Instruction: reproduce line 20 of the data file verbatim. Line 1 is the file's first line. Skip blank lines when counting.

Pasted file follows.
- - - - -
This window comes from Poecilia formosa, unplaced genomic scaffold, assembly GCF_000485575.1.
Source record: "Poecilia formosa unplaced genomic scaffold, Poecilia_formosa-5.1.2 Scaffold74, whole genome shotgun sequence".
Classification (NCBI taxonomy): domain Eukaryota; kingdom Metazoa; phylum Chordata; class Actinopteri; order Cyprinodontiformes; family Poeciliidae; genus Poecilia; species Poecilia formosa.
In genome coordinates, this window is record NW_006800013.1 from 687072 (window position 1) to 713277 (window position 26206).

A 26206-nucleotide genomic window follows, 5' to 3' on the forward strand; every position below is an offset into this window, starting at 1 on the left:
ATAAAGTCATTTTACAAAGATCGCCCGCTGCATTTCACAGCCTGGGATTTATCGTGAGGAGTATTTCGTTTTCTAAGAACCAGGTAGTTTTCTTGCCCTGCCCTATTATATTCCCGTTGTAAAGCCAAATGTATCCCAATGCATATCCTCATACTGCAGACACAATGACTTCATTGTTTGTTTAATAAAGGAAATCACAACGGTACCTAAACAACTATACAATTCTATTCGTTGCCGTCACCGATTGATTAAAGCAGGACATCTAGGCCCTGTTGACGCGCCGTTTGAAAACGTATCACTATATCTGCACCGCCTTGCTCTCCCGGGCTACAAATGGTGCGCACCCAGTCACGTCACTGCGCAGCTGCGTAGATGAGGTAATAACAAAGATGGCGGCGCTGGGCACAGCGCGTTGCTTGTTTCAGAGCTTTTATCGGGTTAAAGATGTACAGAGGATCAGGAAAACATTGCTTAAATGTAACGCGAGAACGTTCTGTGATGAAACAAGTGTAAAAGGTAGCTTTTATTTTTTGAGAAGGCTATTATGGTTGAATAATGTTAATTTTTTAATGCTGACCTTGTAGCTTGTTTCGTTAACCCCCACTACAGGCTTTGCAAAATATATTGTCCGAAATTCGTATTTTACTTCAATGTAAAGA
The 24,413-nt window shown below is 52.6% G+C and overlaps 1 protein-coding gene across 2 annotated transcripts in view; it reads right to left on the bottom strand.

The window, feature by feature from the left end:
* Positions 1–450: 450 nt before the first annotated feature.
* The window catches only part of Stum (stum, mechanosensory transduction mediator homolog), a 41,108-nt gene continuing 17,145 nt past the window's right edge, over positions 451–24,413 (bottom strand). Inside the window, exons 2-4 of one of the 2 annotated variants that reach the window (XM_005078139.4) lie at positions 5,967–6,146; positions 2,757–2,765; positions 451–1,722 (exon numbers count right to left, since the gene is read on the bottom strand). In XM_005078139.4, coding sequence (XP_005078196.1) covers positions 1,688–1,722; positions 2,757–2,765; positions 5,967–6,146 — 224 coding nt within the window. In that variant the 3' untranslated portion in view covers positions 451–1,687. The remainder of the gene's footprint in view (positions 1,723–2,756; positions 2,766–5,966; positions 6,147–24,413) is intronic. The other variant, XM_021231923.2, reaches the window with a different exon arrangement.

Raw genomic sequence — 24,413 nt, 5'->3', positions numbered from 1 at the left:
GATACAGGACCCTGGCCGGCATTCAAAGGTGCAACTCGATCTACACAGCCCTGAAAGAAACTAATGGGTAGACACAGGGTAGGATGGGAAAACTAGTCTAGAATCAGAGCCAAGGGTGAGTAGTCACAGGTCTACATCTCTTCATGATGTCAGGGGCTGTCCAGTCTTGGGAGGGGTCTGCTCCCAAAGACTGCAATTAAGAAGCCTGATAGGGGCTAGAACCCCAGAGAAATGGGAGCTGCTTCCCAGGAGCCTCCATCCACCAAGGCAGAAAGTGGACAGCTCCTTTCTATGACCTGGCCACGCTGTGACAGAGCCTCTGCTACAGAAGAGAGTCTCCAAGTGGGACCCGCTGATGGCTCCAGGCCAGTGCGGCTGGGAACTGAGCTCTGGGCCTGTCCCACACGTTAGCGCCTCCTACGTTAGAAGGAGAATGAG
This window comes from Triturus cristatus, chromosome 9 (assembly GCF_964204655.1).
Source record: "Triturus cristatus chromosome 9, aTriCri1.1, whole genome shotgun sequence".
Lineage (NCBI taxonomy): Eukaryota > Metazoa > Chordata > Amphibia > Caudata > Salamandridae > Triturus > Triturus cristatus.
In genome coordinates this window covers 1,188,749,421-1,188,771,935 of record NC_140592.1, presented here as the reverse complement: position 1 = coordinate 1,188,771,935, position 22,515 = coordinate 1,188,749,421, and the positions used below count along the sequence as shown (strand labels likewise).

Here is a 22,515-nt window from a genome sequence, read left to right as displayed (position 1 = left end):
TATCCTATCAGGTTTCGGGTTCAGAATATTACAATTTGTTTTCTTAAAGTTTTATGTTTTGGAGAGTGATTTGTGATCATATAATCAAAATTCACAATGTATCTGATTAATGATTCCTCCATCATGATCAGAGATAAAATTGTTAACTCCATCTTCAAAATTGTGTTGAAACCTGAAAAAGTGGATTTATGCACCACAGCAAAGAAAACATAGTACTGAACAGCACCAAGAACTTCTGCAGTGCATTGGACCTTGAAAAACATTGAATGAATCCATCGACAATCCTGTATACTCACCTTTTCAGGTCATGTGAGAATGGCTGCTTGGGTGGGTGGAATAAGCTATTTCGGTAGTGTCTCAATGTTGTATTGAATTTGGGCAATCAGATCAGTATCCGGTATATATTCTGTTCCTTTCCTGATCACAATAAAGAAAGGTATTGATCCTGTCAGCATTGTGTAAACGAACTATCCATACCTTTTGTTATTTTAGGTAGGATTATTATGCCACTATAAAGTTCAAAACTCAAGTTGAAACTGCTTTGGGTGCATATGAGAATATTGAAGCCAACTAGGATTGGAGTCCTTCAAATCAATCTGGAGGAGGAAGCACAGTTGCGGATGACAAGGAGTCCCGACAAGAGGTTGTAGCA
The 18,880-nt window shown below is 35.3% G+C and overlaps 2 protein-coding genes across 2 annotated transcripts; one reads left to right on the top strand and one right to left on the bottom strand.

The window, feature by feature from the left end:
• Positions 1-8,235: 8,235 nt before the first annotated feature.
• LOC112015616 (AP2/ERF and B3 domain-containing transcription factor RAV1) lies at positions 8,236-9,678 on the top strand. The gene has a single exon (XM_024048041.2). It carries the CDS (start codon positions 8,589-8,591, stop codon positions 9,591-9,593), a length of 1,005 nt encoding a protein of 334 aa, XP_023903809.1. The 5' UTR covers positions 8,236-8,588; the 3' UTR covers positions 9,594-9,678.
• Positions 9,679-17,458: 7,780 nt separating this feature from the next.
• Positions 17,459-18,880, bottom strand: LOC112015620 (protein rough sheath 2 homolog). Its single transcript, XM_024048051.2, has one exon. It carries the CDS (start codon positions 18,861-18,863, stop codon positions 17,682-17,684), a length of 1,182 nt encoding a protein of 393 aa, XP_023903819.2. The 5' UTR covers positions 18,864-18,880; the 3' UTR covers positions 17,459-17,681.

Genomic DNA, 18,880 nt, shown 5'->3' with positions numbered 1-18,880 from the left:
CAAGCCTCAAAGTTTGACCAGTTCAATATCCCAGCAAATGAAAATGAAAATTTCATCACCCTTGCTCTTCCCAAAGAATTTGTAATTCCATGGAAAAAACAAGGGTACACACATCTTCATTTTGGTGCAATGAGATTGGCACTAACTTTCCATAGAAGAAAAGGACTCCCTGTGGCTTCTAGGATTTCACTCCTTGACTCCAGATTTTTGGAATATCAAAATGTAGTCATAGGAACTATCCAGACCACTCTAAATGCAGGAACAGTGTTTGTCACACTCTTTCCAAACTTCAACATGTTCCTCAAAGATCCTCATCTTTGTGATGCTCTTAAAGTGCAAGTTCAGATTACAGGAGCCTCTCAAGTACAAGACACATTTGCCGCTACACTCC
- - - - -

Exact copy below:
The window, feature by feature from the left end: